• DoubleDense—this infill pattern makes use of a double-honeycomb pattern to enhance the strength of the different parts of a 3D print. It serves as a means of increasing print strength cost effectively.
  • Solid—this is the best option when added strength is absolutely necessary to the performance of a model. It makes use of rectangular-patterned infill which provides strength in every direction.

Part Orientation

When designing for FDM, part orientation must be given some consideration due to the slicing process which happens in increments and determines the surface finish achieved. Therefore to achieve the best surface finishes, it is recommended that the side with more surface support should be designed in the XY plane and not Z. It is important to note that surfaces built on the Z-axis will be stepped leading to a poor surface finish while building on the XY-plane increases the strength and surface quality of the print.

Feature Design

Wall Thickness

Wall thickness is basically the distance between the outer surface at any point on your 3D model and its opposite supporting wall. When modelling, this factor as well as the material you intend to 3D print with must be taken into consideration.

To reduce the problems associated with wall thickness, make the minimum wall thickness inversely proportional to the strength of the material to be used i.e. when using strong materials, the minimum wall thickness can be a bit thin while for fragile materials, extra millimetres should be added.

General Recommendations

Slice Thickness Minimum Wall Thickness
0.007” 0.028”
0.010” 0.040”
0.013” 0.052”



Compared to traditional manufacturing processes like machining or molding, FDM has relatively low tolerances that may cause some features to not fit correctly. We recommend undersizing holes by 0.002” to 0.004” to ensure proper fitment. Parts printed with solid infill can be drilled, but it is best avoided when possible.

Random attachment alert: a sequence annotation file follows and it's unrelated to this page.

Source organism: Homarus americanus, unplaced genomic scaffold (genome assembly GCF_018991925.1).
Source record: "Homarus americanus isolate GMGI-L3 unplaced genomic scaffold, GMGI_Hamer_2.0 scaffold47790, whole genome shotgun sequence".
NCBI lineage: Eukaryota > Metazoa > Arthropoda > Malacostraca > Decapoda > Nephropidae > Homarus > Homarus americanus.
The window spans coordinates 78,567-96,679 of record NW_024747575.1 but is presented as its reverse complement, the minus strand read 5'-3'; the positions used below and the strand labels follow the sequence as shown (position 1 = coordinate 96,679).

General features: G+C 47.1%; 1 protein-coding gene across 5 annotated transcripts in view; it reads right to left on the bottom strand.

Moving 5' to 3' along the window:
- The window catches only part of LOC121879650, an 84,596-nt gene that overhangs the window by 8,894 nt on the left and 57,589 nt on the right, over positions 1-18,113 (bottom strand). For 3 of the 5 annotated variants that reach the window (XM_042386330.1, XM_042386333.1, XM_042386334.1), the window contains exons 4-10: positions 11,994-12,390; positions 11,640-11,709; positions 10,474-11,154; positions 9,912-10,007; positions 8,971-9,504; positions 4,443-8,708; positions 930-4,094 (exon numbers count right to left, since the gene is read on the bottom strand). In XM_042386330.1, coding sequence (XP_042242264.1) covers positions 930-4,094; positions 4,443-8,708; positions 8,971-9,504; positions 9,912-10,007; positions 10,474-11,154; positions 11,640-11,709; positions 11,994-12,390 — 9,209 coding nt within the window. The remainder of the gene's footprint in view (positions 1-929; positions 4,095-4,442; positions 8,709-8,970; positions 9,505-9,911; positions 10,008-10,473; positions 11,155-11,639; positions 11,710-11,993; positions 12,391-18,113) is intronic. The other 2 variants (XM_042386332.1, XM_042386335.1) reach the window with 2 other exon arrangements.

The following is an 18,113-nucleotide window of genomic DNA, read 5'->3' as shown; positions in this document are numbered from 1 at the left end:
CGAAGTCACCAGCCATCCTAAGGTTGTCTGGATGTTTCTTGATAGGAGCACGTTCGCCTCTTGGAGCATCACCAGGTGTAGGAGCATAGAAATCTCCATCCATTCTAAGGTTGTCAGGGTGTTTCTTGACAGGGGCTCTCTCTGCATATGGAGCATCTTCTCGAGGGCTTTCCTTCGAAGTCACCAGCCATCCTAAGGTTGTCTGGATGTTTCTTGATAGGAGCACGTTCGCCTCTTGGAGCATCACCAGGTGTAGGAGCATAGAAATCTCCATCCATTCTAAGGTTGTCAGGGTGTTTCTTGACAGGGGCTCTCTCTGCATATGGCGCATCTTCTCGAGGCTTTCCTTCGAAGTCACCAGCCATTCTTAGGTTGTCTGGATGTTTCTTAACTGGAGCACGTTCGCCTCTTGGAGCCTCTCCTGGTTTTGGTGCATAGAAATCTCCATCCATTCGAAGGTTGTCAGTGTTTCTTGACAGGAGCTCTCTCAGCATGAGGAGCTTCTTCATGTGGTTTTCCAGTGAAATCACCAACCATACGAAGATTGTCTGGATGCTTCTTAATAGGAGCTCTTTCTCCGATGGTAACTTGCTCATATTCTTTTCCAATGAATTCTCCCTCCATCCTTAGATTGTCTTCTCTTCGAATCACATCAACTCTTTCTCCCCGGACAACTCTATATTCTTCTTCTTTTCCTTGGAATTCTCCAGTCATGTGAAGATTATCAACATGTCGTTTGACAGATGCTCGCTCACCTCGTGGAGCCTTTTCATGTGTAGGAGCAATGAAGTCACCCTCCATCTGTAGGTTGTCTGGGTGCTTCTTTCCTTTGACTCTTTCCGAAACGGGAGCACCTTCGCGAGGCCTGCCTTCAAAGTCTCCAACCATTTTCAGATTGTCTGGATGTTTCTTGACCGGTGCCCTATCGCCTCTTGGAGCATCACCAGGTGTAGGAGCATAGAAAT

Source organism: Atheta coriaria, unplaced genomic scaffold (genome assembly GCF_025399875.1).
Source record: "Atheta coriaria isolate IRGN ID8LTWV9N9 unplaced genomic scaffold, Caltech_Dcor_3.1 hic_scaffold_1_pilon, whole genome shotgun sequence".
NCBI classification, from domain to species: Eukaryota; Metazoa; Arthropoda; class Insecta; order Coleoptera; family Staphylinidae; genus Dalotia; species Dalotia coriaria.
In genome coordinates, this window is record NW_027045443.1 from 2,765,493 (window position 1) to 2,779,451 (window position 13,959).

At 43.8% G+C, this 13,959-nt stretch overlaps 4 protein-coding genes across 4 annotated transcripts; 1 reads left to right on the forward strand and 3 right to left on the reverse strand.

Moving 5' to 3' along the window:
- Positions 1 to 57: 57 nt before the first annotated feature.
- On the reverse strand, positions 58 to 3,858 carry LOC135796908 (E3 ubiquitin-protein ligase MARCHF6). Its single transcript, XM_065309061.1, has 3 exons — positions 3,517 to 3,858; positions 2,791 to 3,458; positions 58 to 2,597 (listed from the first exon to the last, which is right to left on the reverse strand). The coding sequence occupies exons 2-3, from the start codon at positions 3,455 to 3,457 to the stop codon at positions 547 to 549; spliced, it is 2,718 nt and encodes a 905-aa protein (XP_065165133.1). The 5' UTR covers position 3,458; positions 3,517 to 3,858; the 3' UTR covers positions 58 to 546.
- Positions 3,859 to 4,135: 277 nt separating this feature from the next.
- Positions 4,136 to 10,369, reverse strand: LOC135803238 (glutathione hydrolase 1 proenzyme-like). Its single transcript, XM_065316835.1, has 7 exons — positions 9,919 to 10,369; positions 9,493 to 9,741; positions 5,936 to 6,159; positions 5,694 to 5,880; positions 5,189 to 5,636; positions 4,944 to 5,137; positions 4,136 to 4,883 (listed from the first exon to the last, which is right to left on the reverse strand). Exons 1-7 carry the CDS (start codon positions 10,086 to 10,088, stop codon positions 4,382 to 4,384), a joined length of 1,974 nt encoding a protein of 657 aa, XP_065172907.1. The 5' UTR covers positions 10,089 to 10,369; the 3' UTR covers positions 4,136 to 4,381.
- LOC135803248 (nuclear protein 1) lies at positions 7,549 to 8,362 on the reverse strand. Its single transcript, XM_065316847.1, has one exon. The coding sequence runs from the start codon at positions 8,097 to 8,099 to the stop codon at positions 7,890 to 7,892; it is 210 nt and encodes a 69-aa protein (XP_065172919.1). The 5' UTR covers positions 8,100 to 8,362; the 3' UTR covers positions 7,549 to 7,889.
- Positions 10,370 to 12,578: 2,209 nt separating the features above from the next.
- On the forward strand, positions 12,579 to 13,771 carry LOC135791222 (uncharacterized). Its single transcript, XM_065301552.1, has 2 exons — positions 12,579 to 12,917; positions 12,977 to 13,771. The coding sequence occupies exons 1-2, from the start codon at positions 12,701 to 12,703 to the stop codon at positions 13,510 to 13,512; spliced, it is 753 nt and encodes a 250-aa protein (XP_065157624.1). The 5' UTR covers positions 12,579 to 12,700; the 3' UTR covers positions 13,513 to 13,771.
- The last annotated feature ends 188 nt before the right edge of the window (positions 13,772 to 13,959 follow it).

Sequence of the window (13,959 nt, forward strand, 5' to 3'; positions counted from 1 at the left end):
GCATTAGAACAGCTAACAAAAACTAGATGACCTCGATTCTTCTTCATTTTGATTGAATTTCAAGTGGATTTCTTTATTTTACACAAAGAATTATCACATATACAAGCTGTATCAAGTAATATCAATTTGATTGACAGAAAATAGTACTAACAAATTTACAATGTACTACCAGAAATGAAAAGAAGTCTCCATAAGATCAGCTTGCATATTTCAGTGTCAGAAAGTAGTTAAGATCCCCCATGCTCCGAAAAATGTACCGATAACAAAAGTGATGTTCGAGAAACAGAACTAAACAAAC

Vertical pins can be made use of when assembling the different components of your 3D print. When designing pins, design large pins to achieve a strong connection between parts. Large pins make use of infill for the added strength while smaller pins can be made up of only boundary layers with no infill between them. Smaller pins are also quite weak and are more ornamental than functional. If in need of functional small pins, simply design holes which can contain off-shelf metal pins.


While FDM is capable of producing parts with sharp 90° angles, they may be too fragile for your intended application. Fillets can be used to strengthen freestanding features and features with sharp angles.


Another option that can be employed to support your 3D print as well as increase the strength of load bearing features while 3D printing is with the use of Bosses and Ribs. We recommend that you include ribs and bosses in the direction of the loading pressure and as a support for singular extruded features. Ensure that the wall thickness of your ribs/bosses follows the wall thickness guidelines outlined above.

Threads/Fastening Hardware

When designing 3D models that require the use of large threads to assemble the different parts of your model, it is recommended that you integrate these threads into your design. Your design should focus on providing rounded roots and crests because they 3D print better than sharp-edged threads.

For smaller threads or threads that need to be more durable, fastening hardware, such as heat-set inserts, can be added to your part. If you are considering embedding hardware to your model, then it is important that you design the model to have little clearances which will accommodate any shrinking.


FDM can support both raised and recessed text, so long as minimum wall thickness and feature size are observed. It should also be noted that the build orientation of the text and the contour of the surface the text is applied to will have an impact on the overall appearance.

By | 2018-04-02T15:55:29+00:00 April 2nd, 2018|Uncategorized|Comments Off on 3D Printing Design Guide: Fused Deposit Modelling